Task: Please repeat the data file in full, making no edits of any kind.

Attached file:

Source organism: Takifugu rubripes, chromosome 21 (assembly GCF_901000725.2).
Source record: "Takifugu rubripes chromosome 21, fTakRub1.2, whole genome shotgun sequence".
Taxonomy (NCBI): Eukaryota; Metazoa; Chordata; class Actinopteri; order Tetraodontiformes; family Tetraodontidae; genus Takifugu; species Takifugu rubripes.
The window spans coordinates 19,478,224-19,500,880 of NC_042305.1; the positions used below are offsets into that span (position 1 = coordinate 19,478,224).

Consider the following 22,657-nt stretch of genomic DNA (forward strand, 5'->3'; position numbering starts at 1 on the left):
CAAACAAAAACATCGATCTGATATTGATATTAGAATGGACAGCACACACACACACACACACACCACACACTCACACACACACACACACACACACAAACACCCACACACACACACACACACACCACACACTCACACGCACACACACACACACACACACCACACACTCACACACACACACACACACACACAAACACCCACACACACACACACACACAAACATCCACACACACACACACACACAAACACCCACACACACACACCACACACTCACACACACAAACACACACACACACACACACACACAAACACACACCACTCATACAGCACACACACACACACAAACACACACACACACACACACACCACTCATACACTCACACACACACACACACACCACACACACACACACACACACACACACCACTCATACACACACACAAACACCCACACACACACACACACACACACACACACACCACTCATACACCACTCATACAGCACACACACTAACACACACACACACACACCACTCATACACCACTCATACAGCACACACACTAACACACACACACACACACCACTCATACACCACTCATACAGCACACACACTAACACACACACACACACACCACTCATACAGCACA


Source organism: Takifugu rubripes, chromosome 21 (assembly GCF_901000725.2).
Source record: "Takifugu rubripes chromosome 21, fTakRub1.2, whole genome shotgun sequence".
Taxonomy (NCBI): Eukaryota; Metazoa; Chordata; class Actinopteri; order Tetraodontiformes; family Tetraodontidae; genus Takifugu; species Takifugu rubripes.
The window spans coordinates 19,478,224-19,500,880 of NC_042305.1; the positions used below are offsets into that span (position 1 = coordinate 19,478,224).

Consider the following 22,657-nt stretch of genomic DNA (forward strand, 5'->3'; position numbering starts at 1 on the left):
CAAACAAAAACATCGATCTGATATTGATATTAGAATGGACAGCACACACACACACACACACACCACACACTCACACACACACACACACACACACAAACACCCACACACACACACACACACACCACACACTCACACGCACACACACACACACACACACCACACACTCACACACACACACACACACACACAAACACCCACACACACACACACACACAAACATCCACACACACACACACACACAAACACCCACACACACACACCACACACTCACACACACAAACACACACACACACACACACACACAAACACACACCACTCATACAGCACACACACACACACAAACACACACACACACACACACACCACTCATACACTCACACACACACACACACACCACACACACACACACACACACACACACCACTCATACACACACACAAACACCCACACACACACACACACACACACACACACACCACTCATACACCACTCATACAGCACACACACTAACACACACACACACACACCACTCATACACCACTCATACAGCACACACACTAACACACACACACACACACCACTCATACACCACTCATACAGCACACACACTAACACACACACACACACACCACTCATACAGCACA